Equanum Capital Management, a U.S.- based equity hedge fund focusing on Asia outside Japan, plans to move its operations to Singapore as it starts an India fund.
Equanum Capital plans to raise about $50 million for an Indian “long-biased” hedge fund, which it aims to introduce in the second quarter, said Kalpesh Kapadia, the firm’s founder, who is moving with his family from Palo Alto, California. The firm already has two analysts in Asia, he said in an interview in the city-state.
“Due to its strategic location, infrastructure and ease of doing business, Singapore is becoming more and more of a regional hub for money managers,” said Indian-born Kapadia, who lived in the U.S. for 16 years. “Given 3 billion people in the region and double-digit per capita income growth, this makes for a very fertile ground to mine for investment opportunities.”
Global managers such as New York-based Soros Fund Management LLC, founded by billionaire George Soros, and Fortress Investment Group LLC, are setting up shop in Asia as the region’s economic growth outpaces the rest of the world. Still, the World Bank last week expressed concerns about the possibility of so-called asset bubbles in the east Asia and the Pacific region, whose largest economies include China, Indonesia, Thailand and Malaysia.
“We are secularly bullish on the region’s prospects outside of Japan; however, we see some cyclical headwinds such as inflation and rising interest rates,” said Kapadia, 37.
Grappling With Inflation
Countries across Asia are attempting to grapple with accelerating inflation pressures as food and commodity costs climb and liquidity rises with an influx of foreign capital. China’s stocks slumped last year after the government ordered banks to set aside more reserves and boosted interest rates to tame inflation and curb asset bubbles after record gains in lending and property prices.
The Bombay Stock Exchange’s Sensitive Index, or Sensex, dropped 8 percent in the first two weeks of the year on concern that rising interest rates are curbing profits. Stocks also fell after Indian authorities said Nov. 24 it arrested eight executives for allegedly operating a scheme to bribe senior officials at state-run banks to approve loans.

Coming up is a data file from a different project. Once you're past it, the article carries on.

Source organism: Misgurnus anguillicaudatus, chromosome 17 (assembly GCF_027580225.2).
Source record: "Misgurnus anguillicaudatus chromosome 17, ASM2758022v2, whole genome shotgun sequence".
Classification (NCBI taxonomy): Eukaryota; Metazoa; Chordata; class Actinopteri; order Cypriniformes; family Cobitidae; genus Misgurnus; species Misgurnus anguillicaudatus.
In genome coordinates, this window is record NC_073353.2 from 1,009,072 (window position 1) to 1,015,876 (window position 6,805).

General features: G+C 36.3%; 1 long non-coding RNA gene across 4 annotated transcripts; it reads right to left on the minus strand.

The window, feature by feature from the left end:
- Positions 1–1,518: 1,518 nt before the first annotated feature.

Prime Minister Manmohan Singh’s government has been trying to fend off opposition calls for a cross-party probe into an auditor’s report on the award of mobile-phone licenses at below-market prices that may have cost the state $31 billion.
‘Capture the Growth’
The rising cases of corruption in India in the last six months may prompt investors to invest in Asia through Western companies with better corporate governance that “can capture the growth” in the region, Kapadia said.
Equanum’s planned India fund will have a “disciplined private-equity-like approach,” holding about 10 core long positions that bet on rising share prices, he said. The fund also seeks to hold three to five short positions, some cash, invest in derivatives and maintain “capital structure flexibility,” he said.
Except for investments in companies that are planning initial public offerings and certain debt securities, all of the fund’s equity assets will be in mid-to-large capitalized stocks “with a reasonable public float and institutional ownership,” Kapadia said.
The planned fund, which can buy debt, equity or options, will aim to double or triple the money it will invest in companies in two to three years, he said.
“Right now India is rocky,” Kapadia said. “It’s a good time to invest if you have conviction.”
The Indian industries that Equanum plans to invest in include exporters, energy, financial services, automobile, pharmaceutical and power or infrastructure, he said. There will also be investment opportunities in the nation’s “out-of-favor” real estate industry, he said.
The Sensex’s 17 percent advance last year was the most among the world’s 10 biggest equity markets as the nation’s economic growth lured record foreign funds. A gauge tracking 13 property stocks lost 26 percent following the arrest of the eight executives.
Equanum’s existing Asian hedge fund invests in companies that seek to capitalize on “Asia’s dual advantage” of high growth and low cost, Kapadia said.
Prior to founding Equanum in 2005, Kapadia worked for C.E. Unterberg, Towbin and was named the No. 1 stock picker in the Wall Street Journal’s 2004 “Best on the Street” annual rankings. London-based Collins Stewart Plc acquired U.S. investment bank C.E. Unterberg, Towbin in 2007.